Sunday, September 11, 2022

Are you catching seabirds?

A recent press release from the Sustainable Fisheries Partnership says an independent audit identified "high potential bycatch risks" in fisheries supplying seafood to UK retailing giant Tesco.

Among the flagged fisheries:

Alaskan salmon set/drift gillnet fisheries pose a significant risk to seabirds.

"Tesco is ... working with suppliers who use gillnets to investigate their potential removal and where removal is currently unfeasible, introduce mitigation measures into those fisheries as soon as possible," the press release says.

This has Deckboss wondering: Does Alaska salmon gillnetting really have a seabird bycatch problem?


Anonymous said...

No, definitely not. It's very rare to ever catch a bird in a Bristol Bay gillnet, never saw one myself.

Anonymous said...

It's a "potential bycatch risk", they should go after the AK fisheries that have a proven issue with bycatch.

Anonymous said...

Check out the data from the bycatch study we hated in the Gillnet fisheries in areas 8 and 6 in S.E. Alaska. Nothing !!! To have some liberal organization threaten our fisheries is criminal. We as fisherman have enough to deal with besides slanderous accusations and lies from a so called concerned group of nobody’s who only want to generate money for their so called cause. Talk to me on the dock someday, anytime !!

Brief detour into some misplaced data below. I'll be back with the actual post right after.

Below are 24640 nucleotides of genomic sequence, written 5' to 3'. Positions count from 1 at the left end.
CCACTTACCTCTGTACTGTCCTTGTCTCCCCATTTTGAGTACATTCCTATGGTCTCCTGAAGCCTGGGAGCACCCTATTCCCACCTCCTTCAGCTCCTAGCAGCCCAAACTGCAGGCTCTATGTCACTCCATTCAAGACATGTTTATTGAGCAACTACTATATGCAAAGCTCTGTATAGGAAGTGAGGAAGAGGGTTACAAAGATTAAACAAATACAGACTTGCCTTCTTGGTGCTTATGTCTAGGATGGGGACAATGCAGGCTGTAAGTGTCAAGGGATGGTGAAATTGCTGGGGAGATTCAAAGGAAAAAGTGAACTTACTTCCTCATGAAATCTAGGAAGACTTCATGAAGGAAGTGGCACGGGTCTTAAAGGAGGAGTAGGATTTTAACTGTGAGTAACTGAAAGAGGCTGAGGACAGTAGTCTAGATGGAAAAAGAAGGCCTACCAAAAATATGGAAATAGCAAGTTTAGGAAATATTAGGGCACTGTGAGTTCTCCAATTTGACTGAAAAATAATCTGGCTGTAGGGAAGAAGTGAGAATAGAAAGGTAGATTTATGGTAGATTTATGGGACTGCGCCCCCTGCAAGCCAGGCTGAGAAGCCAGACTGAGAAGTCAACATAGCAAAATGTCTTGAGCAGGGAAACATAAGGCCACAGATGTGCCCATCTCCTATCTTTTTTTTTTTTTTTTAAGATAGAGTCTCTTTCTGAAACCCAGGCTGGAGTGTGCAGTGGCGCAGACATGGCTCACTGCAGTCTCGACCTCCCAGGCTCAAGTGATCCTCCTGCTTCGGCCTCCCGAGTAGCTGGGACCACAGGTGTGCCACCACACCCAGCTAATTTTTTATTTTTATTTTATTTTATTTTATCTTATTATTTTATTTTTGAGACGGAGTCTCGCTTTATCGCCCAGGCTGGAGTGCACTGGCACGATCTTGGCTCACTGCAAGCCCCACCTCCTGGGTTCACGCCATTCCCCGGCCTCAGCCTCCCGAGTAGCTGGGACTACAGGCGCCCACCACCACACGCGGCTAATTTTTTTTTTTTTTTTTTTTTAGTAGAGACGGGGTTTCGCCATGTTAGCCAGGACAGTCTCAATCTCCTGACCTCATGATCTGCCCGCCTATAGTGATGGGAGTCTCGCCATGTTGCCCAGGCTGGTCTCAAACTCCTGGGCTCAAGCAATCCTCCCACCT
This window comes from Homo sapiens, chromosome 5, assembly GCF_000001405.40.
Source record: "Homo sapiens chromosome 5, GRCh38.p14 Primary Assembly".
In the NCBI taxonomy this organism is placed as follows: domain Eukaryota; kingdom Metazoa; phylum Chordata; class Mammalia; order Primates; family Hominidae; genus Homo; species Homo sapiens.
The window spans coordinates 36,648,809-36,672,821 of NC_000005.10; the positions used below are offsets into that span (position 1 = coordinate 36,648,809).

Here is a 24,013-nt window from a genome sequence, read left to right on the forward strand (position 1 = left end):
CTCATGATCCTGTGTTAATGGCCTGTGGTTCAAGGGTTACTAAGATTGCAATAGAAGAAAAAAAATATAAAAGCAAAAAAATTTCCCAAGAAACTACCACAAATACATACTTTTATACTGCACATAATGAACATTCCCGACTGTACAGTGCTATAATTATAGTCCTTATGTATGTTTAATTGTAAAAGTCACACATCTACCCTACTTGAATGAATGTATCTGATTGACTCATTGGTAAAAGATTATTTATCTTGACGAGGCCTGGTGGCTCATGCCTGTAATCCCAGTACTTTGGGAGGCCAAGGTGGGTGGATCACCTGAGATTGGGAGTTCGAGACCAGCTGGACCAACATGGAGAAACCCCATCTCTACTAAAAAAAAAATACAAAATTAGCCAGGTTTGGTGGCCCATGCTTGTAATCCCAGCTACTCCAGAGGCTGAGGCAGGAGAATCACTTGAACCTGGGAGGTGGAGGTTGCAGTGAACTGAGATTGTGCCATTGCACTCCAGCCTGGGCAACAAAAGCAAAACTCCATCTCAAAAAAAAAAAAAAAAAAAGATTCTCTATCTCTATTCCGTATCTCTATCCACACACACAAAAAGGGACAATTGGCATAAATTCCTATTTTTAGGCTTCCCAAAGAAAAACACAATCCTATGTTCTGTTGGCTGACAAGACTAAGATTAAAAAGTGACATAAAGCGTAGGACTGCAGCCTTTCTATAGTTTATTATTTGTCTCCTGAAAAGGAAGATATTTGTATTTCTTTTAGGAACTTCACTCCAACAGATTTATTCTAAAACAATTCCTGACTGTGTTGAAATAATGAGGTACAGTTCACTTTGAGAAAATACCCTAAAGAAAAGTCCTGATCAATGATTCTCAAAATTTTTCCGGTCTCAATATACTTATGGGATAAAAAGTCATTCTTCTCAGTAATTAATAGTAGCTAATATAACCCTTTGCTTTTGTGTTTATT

anonymous said...

Most Alaskan commercial fisheries have been observed for interactions with marine mammals. The record is clear, as it relates to gill nets, birds are aware and in fact thrive on stationary nets as it captures their prey.

Tom Rollman said...

I have setnetted in both Cook Inlet and Bristol Bay for over 40 years and we do not catch seabirds or birds of any kind in our nets. On the VERY rare occasion that we have, they were dead before being caught.